1 large radish, sliced or chopped

½  cob of cooked corn (boiled or roasted), stripped (You can substitute defrosted frozen corn)

juice of 1 lime, plus another lime to squeeze on tacos

salsa to taste

salt to taste

avocado chunks or Sonia’s guacamole to taste

Mix chopped vegetables together, adding a bit of salt and lime juice.

Flake the salmon and squeeze lime juice on it.

Heat tortillas on comal or heavy frying pan until pliable, then fold in half. Heat until they hold their shape but are not so crispy as to break when you open them.

Fill with salmon and cabbage slaw. Top with guacamole, lime juice and salsa.

This recipe can also be viewed at

http://recipes.sparkpeople.com/cookbooks.asp?cookbook=288991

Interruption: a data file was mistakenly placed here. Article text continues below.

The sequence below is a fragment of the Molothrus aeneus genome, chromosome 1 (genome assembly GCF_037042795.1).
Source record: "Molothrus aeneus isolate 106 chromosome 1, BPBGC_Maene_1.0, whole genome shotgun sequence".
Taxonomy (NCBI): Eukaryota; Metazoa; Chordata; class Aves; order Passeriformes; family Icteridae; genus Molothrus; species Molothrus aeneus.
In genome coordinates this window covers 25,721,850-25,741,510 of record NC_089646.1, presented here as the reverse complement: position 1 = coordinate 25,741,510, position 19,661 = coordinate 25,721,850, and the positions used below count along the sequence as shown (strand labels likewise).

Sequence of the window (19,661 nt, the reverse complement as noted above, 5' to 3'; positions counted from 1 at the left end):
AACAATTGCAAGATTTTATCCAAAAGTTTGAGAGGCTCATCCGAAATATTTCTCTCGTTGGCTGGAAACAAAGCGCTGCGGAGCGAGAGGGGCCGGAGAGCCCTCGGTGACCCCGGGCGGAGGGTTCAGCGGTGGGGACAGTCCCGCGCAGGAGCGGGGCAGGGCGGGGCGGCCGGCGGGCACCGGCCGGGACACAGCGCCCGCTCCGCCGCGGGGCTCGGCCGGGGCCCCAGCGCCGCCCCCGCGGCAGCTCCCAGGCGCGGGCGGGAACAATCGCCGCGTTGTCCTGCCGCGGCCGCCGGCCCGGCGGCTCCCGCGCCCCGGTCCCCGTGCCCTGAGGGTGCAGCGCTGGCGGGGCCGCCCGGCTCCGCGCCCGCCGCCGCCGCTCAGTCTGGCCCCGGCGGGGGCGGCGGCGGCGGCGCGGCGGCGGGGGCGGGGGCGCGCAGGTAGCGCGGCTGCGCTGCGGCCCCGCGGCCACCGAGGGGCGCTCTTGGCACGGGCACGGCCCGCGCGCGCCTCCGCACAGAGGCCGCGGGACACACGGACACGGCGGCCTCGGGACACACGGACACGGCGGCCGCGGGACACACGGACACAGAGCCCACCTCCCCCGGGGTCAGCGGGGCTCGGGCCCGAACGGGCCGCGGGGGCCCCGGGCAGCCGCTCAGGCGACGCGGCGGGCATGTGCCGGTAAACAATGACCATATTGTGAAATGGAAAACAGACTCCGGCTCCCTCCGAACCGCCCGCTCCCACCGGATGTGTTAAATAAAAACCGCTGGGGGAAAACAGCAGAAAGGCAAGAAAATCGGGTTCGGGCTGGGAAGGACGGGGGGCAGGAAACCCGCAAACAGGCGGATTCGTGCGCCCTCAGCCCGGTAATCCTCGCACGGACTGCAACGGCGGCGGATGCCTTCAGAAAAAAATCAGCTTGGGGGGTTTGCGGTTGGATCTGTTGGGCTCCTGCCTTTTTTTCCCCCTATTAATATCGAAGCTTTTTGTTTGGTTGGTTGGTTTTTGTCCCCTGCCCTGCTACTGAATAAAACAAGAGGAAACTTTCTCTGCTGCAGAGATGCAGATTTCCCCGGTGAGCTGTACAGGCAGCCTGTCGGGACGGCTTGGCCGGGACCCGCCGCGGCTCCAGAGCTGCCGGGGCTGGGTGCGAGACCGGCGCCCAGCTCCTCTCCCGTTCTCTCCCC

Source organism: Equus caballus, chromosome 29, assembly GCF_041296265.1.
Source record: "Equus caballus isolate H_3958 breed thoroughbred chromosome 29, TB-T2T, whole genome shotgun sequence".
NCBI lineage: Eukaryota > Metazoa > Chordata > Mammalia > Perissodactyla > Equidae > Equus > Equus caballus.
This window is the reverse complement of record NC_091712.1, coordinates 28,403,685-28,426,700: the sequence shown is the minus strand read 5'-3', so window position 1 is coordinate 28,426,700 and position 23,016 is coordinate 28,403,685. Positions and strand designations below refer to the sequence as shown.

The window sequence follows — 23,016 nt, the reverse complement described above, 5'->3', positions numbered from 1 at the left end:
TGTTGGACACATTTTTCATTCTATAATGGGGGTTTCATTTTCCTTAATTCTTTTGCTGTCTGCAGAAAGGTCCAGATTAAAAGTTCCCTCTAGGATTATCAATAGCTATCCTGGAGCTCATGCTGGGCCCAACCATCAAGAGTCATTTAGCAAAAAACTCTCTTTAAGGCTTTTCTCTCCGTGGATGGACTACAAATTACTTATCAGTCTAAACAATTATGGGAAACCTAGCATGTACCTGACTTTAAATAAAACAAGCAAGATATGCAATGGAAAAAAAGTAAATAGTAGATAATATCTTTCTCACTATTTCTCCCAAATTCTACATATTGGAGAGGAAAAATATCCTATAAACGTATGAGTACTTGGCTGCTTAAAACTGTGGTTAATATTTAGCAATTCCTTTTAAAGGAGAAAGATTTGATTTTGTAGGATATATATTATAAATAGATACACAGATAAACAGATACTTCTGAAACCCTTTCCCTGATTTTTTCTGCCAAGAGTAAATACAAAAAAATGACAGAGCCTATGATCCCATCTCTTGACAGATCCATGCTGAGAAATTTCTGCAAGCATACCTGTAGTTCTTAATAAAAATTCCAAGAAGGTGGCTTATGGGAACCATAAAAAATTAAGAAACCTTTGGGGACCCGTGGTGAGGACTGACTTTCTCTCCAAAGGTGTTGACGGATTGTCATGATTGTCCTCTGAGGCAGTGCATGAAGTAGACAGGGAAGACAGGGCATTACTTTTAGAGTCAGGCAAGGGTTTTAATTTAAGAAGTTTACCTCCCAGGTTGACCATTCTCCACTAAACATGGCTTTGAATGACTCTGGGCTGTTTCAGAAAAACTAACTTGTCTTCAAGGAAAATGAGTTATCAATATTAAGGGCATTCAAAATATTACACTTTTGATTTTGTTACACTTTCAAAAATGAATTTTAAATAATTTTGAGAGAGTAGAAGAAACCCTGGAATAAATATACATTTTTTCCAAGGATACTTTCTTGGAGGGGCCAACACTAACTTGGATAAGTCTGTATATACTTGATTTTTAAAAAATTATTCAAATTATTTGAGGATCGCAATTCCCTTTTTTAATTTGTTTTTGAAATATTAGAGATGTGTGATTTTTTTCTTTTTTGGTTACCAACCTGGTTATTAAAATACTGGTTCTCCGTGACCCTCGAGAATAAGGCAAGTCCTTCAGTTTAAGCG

Nutrition Facts
3 Servings 
Amount Per Serving
Calories 361.5
Total Fat 17.6 g
Saturated Fat 2.4 g
Polyunsaturated Fat 3.8 g
Monounsaturated Fat 9.0 g
Cholesterol 36.4 mg
Sodium 185.1 mg
Potassium 1,069.8 mg
Total Carbohydrate 40.2 g
Dietary Fiber 11.4 g
Sugars 3.5 g
Protein 18.8 g
Vitamin A 18.0 %
Vitamin B-12 26.1 %
Vitamin B-6 49.1 %
Vitamin C 162.0 %
Vitamin D 0.0 %
Vitamin E 11.7 %
Calcium 8.5 %
Copper 24.0 %
Folate 31.0 %
Iron 14.6 %
Magnesium 16.4 %
Manganese 15.0 %
Niacin 39.9 %
Pantothenic Acid 27.3 %
Phosphorus 23.2 %
Riboflavin 27.1 %
Selenium 35.9 %
Thiamin 22.7 %
Zinc 9.4 %
*Percent Daily Values are based on a 2,000 calorie diet. Your daily values may be higher or lower depending on your calorie needs.

Close This Window <img src=”http://b.scorecardresearch.com/b?c1=2&c2=6035818&c3=&c4=recipes.sparkpeople.com/cookbook_calculate_popup.asp&c5=&c6=&c15=&cv=1.3&cj=1&#8243; style=”display:none” width=”0″ height=”0″ alt=”” />